The record before us in Newman's case discloses nothing that would take his federal habeas claim outside the reach of Davis and our decision in Jones v. Henderson, supra. Therefore, we vacate the order of the district court and remand the case with directions to dismiss Newman's petition for habeas corpus.
Francis' petition, however, raises a more troublesome issue. Unlike the Florida waiver provision considered in Rivera and Marlin, supra, which is identical to Rule 12(b)(2), the Louisiana rule now before us purports to be absolute; that is, there is no 'cause shown' exception comparable to the provision in the rules which we have previously considered.4 The difference in procedural provisions requires an examination of the exception to the waiver-by-failure-to-object principle.
The Supreme Court in Davis accepted the district court's determination that there had been no 'cause shown' to justify relief from the waiver provision of Rule 12(b)(2). The lower court's findings of fact persuaded the Supreme Court that Davis had not been prejudiced by the allegedly unconstitutional grand jury selection procedure. In recognition of the Rule's provision that a showing of prejudice overrides the interest of having an 'airtight system of forfeitures,' the Court stated:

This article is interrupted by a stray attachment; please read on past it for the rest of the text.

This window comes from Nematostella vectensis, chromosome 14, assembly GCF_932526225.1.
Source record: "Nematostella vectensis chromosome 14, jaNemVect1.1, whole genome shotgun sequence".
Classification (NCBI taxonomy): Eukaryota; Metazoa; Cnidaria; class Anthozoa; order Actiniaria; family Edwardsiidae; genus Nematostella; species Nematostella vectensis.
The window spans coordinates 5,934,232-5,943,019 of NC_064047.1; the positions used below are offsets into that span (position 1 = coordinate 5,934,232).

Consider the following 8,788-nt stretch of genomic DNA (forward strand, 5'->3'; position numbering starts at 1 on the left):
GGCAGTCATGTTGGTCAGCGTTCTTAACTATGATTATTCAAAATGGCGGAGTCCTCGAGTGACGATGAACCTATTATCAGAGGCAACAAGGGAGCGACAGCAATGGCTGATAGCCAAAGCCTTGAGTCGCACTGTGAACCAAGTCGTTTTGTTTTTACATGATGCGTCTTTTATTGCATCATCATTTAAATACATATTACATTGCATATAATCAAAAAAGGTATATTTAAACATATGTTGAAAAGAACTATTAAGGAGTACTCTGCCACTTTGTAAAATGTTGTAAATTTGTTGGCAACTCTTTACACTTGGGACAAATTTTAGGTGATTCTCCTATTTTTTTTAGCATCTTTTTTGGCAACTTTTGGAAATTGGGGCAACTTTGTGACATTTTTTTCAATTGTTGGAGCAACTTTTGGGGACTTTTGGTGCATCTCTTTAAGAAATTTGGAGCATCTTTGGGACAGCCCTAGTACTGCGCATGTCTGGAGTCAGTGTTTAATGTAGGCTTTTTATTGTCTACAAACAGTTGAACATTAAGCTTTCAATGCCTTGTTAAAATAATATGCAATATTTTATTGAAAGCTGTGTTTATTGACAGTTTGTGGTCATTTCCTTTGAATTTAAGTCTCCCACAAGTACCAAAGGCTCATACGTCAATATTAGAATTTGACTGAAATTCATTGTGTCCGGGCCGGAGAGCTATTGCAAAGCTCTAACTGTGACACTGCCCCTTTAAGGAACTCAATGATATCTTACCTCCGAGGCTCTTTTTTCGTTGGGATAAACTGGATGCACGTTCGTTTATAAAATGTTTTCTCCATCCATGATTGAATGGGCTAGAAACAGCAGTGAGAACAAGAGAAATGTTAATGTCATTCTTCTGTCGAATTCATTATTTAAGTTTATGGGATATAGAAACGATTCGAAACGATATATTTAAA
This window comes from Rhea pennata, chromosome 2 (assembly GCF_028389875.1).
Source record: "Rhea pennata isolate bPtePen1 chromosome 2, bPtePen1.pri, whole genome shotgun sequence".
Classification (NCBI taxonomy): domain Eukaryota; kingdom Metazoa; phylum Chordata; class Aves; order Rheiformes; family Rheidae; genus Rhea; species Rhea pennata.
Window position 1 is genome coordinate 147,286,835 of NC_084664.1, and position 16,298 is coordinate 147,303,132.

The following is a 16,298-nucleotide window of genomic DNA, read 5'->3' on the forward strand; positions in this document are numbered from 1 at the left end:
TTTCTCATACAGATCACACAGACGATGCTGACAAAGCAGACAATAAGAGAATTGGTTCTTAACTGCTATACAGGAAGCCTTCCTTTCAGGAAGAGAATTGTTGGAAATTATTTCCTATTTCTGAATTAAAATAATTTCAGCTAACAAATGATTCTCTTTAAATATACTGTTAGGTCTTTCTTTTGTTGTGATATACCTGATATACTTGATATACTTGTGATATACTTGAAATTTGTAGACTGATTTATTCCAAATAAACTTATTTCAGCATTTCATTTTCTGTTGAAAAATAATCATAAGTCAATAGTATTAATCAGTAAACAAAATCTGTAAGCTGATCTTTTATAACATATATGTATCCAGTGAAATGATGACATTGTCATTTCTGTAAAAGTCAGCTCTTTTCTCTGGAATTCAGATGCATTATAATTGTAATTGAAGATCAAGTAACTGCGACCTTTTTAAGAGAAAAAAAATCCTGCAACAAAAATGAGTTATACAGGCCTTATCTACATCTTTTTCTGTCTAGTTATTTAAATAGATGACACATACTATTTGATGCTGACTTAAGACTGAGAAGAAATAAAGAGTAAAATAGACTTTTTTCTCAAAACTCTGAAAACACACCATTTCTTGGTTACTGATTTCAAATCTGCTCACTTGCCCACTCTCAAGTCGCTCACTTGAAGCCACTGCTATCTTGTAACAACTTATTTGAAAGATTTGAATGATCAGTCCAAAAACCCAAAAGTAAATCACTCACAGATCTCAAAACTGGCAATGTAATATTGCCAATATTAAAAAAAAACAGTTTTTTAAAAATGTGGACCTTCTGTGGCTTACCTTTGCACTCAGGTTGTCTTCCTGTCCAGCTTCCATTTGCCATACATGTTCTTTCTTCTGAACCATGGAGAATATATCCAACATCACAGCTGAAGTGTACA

The presumption of prejudice which supports the existence of the right (as in Peters v. Kiff, 1972, 407 U.S. 493, 92 S.Ct. 2163, 33 L.Ed.2d 83) is not inconsistent with a holding that actual prejudice must be shown in order to obtain relief from a statutorily provided waiver for failure to assert it in a timely manner.
Davis, supra, at 245.